Hands-on experience

Posted: 5:55 a.m.

You can have a lot of fun with the numbers when you stack up the Bengals' baby secondary with graybeard Brett Favre.

The combination of safeties Chinedum Ndukwe and Marvin White and cornerbacks Leon Hall and Johnathan Joseph have played in 93 NFL games. Favre has 95 losses next to his NFL record 162 victories as a starter.

He has thrown touchdown passes to 48 different players while the Bengals quartet has a total of 54 NFL starts.

Seven of Favre's NFL-record 292 interceptions have come against the Bengals. Hall has the most career interceptions of the group with five.

jackson_dexter.jpg

Jackson

But the Bengals have a guy that has actually intercepted Favre three times for two different teams. The problem is that safety Dexter Jackson's broken thumb in the opener has shelved him since he returned in limited form to practice this week.

He'd love another chance to pick the Hall of Famer again while playing for a third team, but after practice Thursday he looked down as his cast and admitted, "It's going to be hard to catch one with this."

"I've got the passion to play," Jackson said, "but it's why you go to professionals. Its going to be up the doctors."

Jackson isn't out to pasture yet. While Ndukwe and White are impressing with their physical skills, the number of big-play breakdowns suggest the Bengals still need his seasoning back there and they would love to have his hands-on experience against Favre this Sunday.

Until then, Jackson is letting the kids pick his brain about trying to get a Favre pick of their own.

"Dexter came in the same year Favre did," said the smiling, Ndukwe, the youngest of the four who was in second grade when Favre made his first start.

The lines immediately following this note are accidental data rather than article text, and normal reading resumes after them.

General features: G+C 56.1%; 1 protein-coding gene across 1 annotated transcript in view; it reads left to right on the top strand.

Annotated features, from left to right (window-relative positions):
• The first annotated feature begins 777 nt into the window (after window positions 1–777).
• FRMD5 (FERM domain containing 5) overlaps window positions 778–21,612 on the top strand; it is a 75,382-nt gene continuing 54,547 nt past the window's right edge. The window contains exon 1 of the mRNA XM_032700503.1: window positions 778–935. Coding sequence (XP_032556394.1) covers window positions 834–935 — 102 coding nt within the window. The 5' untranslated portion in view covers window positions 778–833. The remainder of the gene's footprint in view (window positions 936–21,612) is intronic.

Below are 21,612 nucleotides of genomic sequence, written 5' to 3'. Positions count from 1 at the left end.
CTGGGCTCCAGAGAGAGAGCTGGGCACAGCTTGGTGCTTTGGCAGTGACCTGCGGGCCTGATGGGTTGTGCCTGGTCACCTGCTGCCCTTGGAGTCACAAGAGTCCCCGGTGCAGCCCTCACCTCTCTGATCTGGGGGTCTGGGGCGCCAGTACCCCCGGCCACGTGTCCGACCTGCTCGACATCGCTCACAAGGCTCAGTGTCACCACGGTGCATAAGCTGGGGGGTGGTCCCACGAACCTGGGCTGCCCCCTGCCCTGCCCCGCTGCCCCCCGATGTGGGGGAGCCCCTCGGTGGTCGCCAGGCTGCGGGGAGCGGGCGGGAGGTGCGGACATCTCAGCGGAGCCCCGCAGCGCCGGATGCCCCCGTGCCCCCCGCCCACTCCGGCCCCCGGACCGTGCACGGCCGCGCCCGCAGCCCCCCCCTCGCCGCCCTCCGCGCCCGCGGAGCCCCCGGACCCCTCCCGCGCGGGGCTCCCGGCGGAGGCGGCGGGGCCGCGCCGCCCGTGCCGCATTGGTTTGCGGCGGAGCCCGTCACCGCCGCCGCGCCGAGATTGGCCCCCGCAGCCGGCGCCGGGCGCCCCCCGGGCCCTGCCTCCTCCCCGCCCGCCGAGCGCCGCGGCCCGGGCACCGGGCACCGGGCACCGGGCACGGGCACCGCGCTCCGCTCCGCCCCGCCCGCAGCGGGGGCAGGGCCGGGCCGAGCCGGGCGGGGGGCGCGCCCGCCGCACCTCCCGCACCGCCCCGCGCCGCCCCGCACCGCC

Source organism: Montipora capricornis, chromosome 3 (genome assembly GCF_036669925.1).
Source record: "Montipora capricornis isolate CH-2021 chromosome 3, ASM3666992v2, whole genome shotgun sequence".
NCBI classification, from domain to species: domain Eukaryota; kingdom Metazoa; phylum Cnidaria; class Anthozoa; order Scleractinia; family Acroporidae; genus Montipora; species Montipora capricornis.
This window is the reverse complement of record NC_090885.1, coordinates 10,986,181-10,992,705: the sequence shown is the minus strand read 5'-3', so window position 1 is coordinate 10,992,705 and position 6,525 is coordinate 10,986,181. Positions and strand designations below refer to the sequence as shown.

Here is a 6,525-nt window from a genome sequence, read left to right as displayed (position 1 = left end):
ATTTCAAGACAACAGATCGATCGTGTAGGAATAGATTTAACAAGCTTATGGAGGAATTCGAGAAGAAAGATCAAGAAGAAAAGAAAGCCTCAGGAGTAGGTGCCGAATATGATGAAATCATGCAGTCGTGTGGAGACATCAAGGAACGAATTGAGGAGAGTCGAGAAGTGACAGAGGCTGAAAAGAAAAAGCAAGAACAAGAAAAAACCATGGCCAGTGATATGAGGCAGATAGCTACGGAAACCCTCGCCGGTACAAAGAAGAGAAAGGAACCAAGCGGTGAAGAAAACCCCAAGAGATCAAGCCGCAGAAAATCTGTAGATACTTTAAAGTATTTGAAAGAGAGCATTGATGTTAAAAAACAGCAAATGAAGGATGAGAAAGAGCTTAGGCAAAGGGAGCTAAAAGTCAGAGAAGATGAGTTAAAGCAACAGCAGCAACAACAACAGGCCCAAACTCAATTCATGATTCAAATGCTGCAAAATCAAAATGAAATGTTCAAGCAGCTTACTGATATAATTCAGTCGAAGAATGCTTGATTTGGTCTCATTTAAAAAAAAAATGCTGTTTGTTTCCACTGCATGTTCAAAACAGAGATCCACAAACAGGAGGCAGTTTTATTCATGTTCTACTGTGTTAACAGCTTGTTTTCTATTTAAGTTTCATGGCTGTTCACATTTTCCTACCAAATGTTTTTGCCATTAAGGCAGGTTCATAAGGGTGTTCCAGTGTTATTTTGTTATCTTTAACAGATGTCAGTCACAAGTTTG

A gag, of course. Favre is 38 and Jackson is just a baby of 31. But Jackson played him twice a year during his six seasons in Tampa Bay. He picked him off twice for the Bucs, on Oct. 7, 2001 and Nov. 24, 2002 when Ndukwe was toiling for dear old Coffman High.

Jackson remembers the plays as deep passes down the sideline. He recalls that his back-of-the-end-zone interception of Favre on Sept. 21, 2003 sealed a victory for Arizona.

"I love playing Brett," Jackson said. "You like it because he's going to give you the chance to make a play. You love playing those passing quarterbacks. It's the only time you really can play deep safety down the middle of the field."

Jackson is telling the kids to be aware where their man is at all times because Favre will find him.

"The thing with playing a guy like Brett is you can never slack off because of that arm strength," Jackson said. "He can run around and still throw it 60 yards on the run when the receivers get down the field. He's going to make some plays and he's going to make some bad throws. When he makes a bad throw, you better catch the balls."

The thing is, Jackson says, you can't get too enraptured in covering your guy because you've got to make sure you're looking at what the crafty Favre is concocting back there.